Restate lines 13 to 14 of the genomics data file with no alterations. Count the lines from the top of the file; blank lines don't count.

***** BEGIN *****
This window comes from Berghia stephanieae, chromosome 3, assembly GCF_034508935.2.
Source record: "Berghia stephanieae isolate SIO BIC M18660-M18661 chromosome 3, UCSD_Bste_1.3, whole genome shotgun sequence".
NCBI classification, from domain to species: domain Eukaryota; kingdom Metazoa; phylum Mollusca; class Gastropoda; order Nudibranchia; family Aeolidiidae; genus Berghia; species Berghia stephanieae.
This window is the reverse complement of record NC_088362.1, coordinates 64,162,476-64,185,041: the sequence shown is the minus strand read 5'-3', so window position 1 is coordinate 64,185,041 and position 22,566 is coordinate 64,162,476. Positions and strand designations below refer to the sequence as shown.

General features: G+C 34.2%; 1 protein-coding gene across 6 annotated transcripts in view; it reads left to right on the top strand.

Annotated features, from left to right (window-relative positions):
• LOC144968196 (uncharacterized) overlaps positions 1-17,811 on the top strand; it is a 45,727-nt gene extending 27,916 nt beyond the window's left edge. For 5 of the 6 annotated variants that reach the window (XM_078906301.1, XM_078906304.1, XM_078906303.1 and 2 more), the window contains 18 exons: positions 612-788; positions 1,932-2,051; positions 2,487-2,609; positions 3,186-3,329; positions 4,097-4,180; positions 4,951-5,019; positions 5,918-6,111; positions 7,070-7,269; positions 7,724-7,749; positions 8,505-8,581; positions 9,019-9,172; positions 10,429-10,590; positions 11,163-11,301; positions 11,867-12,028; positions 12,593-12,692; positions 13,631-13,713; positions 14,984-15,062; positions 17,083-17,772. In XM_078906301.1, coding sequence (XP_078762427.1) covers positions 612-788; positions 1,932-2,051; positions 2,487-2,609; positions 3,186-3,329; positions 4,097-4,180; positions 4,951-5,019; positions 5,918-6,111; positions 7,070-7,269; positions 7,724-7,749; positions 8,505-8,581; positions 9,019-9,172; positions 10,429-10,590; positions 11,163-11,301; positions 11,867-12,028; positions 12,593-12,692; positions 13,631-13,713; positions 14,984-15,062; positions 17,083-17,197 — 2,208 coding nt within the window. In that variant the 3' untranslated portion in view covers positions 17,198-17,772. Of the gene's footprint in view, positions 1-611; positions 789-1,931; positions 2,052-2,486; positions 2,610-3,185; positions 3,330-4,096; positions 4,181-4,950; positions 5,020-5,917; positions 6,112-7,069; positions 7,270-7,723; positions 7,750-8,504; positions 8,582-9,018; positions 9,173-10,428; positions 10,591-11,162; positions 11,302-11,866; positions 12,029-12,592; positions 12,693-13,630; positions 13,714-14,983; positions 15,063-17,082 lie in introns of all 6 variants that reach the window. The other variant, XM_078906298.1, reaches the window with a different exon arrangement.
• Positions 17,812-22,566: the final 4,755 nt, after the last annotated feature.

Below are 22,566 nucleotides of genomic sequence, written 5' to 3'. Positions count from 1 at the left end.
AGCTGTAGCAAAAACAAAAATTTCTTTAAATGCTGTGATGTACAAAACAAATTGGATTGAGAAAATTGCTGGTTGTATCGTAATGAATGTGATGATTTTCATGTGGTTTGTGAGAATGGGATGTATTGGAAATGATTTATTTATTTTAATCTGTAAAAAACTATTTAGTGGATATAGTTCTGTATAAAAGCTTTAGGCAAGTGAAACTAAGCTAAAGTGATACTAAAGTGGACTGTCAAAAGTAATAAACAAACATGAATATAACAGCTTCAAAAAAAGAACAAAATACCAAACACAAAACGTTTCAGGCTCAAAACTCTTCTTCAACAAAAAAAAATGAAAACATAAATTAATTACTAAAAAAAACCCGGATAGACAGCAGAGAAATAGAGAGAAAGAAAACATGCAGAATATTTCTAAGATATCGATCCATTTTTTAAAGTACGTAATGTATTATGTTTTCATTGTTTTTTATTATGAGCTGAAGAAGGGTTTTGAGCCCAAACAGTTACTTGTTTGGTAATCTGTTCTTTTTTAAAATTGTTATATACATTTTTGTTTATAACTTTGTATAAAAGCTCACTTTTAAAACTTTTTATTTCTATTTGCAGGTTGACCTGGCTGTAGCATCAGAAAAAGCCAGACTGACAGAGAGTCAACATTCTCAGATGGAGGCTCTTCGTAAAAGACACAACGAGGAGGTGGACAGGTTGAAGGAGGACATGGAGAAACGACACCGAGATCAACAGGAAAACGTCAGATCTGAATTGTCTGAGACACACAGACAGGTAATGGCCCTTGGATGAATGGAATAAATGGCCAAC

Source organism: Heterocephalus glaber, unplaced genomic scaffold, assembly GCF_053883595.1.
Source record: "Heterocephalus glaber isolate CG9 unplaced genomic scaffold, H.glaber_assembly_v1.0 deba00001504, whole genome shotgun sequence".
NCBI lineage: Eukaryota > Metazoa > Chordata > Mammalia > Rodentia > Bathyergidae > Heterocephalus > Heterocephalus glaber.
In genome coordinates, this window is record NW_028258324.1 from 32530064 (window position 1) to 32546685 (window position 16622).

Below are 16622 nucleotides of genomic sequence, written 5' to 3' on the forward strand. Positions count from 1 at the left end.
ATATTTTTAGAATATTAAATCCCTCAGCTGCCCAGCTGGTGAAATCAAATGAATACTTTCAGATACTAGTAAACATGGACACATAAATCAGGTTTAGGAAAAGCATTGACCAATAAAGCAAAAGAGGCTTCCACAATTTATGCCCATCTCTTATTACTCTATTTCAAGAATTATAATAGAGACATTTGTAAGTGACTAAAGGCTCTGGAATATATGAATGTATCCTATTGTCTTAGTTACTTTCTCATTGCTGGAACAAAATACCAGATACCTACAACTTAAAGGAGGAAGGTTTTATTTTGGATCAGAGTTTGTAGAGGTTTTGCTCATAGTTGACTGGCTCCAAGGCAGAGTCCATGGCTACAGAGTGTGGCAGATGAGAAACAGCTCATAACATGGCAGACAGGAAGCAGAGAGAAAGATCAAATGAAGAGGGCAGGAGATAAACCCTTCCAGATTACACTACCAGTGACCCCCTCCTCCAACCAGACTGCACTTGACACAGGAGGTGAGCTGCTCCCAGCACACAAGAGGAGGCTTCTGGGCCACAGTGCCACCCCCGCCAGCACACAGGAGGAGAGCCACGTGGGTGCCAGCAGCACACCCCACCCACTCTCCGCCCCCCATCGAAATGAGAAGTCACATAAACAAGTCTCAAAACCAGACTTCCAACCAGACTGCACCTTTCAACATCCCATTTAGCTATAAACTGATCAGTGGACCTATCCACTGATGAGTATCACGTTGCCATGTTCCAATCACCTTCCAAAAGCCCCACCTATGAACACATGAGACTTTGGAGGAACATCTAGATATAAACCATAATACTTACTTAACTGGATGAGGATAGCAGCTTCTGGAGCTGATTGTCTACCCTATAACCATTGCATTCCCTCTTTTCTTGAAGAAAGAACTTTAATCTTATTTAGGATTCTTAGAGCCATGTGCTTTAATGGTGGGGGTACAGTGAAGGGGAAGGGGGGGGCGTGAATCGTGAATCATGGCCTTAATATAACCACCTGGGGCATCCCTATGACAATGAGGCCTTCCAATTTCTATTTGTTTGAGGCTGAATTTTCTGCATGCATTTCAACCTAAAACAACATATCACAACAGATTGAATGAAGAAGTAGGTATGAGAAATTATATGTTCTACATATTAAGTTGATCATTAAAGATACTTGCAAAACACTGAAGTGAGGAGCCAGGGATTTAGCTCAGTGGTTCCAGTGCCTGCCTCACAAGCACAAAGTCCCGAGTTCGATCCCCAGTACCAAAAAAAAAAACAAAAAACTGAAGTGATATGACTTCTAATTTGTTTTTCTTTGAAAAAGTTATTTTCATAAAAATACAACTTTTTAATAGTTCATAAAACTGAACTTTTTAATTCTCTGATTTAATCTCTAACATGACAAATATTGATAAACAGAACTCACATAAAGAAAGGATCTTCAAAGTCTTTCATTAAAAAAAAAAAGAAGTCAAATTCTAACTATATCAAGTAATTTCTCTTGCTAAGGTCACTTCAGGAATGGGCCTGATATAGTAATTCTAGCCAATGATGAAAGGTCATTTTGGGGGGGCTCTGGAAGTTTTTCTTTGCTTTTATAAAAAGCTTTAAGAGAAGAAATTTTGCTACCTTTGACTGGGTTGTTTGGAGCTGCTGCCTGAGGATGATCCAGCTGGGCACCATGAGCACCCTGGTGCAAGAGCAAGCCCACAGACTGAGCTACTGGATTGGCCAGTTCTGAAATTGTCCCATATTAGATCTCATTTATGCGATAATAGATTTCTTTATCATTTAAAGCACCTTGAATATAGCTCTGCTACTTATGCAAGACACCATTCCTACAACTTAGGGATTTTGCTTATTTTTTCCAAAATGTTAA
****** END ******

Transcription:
NCBI lineage: Eukaryota > Metazoa > Chordata > Mammalia > Rodentia > Bathyergidae > Heterocephalus > Heterocephalus glaber.
In genome coordinates, this window is record NW_028258324.1 from 32530064 (window position 1) to 32546685 (window position 16622).